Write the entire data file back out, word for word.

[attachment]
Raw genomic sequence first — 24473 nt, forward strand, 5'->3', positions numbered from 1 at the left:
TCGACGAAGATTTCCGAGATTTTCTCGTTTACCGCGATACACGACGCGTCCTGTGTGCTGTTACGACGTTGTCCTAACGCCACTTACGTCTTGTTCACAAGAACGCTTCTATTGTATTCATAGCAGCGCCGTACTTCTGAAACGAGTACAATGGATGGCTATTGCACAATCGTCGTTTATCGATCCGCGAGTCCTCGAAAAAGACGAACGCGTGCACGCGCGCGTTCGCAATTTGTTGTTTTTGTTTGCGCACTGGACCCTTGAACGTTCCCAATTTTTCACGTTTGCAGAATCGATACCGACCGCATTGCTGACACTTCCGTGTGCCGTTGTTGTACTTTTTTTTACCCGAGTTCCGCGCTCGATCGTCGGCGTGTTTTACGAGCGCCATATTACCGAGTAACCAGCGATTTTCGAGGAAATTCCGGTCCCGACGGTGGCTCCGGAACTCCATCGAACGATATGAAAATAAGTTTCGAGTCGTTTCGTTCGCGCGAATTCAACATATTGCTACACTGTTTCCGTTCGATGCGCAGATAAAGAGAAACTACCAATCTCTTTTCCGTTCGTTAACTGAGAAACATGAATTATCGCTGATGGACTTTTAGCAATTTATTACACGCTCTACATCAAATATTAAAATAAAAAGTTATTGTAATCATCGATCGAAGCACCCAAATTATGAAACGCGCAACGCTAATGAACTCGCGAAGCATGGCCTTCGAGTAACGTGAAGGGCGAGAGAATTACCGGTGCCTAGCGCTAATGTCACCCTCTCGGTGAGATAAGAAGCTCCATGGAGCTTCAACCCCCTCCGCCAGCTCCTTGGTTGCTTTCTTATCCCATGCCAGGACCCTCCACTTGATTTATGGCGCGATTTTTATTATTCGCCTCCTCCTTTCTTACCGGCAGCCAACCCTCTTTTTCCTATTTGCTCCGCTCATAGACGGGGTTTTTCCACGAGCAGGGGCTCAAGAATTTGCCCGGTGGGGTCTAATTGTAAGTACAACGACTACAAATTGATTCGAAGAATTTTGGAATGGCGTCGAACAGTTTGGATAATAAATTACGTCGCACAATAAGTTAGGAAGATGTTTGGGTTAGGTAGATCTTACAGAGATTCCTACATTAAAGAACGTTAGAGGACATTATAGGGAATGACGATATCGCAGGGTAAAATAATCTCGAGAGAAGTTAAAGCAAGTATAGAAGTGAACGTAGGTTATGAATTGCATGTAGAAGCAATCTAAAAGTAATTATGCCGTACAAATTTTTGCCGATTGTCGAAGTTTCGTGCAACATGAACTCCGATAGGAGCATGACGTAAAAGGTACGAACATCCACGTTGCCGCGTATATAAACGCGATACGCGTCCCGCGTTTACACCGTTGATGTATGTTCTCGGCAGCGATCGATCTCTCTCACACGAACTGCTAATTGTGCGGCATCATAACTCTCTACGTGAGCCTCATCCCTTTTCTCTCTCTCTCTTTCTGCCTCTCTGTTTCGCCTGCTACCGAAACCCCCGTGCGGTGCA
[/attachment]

Raw genomic sequence first — 24473 nt, forward strand, 5'->3', positions numbered from 1 at the left:
TCGACGAAGATTTCCGAGATTTTCTCGTTTACCGCGATACACGACGCGTCCTGTGTGCTGTTACGACGTTGTCCTAACGCCACTTACGTCTTGTTCACAAGAACGCTTCTATTGTATTCATAGCAGCGCCGTACTTCTGAAACGAGTACAATGGATGGCTATTGCACAATCGTCGTTTATCGATCCGCGAGTCCTCGAAAAAGACGAACGCGTGCACGCGCGCGTTCGCAATTTGTTGTTTTTGTTTGCGCACTGGACCCTTGAACGTTCCCAATTTTTCACGTTTGCAGAATCGATACCGACCGCATTGCTGACACTTCCGTGTGCCGTTGTTGTACTTTTTTTTACCCGAGTTCCGCGCTCGATCGTCGGCGTGTTTTACGAGCGCCATATTACCGAGTAACCAGCGATTTTCGAGGAAATTCCGGTCCCGACGGTGGCTCCGGAACTCCATCGAACGATATGAAAATAAGTTTCGAGTCGTTTCGTTCGCGCGAATTCAACATATTGCTACACTGTTTCCGTTCGATGCGCAGATAAAGAGAAACTACCAATCTCTTTTCCGTTCGTTAACTGAGAAACATGAATTATCGCTGATGGACTTTTAGCAATTTATTACACGCTCTACATCAAATATTAAAATAAAAAGTTATTGTAATCATCGATCGAAGCACCCAAATTATGAAACGCGCAACGCTAATGAACTCGCGAAGCATGGCCTTCGAGTAACGTGAAGGGCGAGAGAATTACCGGTGCCTAGCGCTAATGTCACCCTCTCGGTGAGATAAGAAGCTCCATGGAGCTTCAACCCCCTCCGCCAGCTCCTTGGTTGCTTTCTTATCCCATGCCAGGACCCTCCACTTGATTTATGGCGCGATTTTTATTATTCGCCTCCTCCTTTCTTACCGGCAGCCAACCCTCTTTTTCCTATTTGCTCCGCTCATAGACGGGGTTTTTCCACGAGCAGGGGCTCAAGAATTTGCCCGGTGGGGTCTAATTGTAAGTACAACGACTACAAATTGATTCGAAGAATTTTGGAATGGCGTCGAACAGTTTGGATAATAAATTACGTCGCACAATAAGTTAGGAAGATGTTTGGGTTAGGTAGATCTTACAGAGATTCCTACATTAAAGAACGTTAGAGGACATTATAGGGAATGACGATATCGCAGGGTAAAATAATCTCGAGAGAAGTTAAAGCAAGTATAGAAGTGAACGTAGGTTATGAATTGCATGTAGAAGCAATCTAAAAGTAATTATGCCGTACAAATTTTTGCCGATTGTCGAAGTTTCGTGCAACATGAACTCCGATAGGAGCATGACGTAAAAGGTACGAACATCCACGTTGCCGCGTATATAAACGCGATACGCGTCCCGCGTTTACACCGTTGATGTATGTTCTCGGCAGCGATCGATCTCTCTCACACGAACTGCTAATTGTGCGGCATCATAACTCTCTACGTGAGCCTCATCCCTTTTCTCTCTCTCTCTTTCTGCCTCTCTGTTTCGCCTGCTACCGAAACCCCCGTGCGGTGCA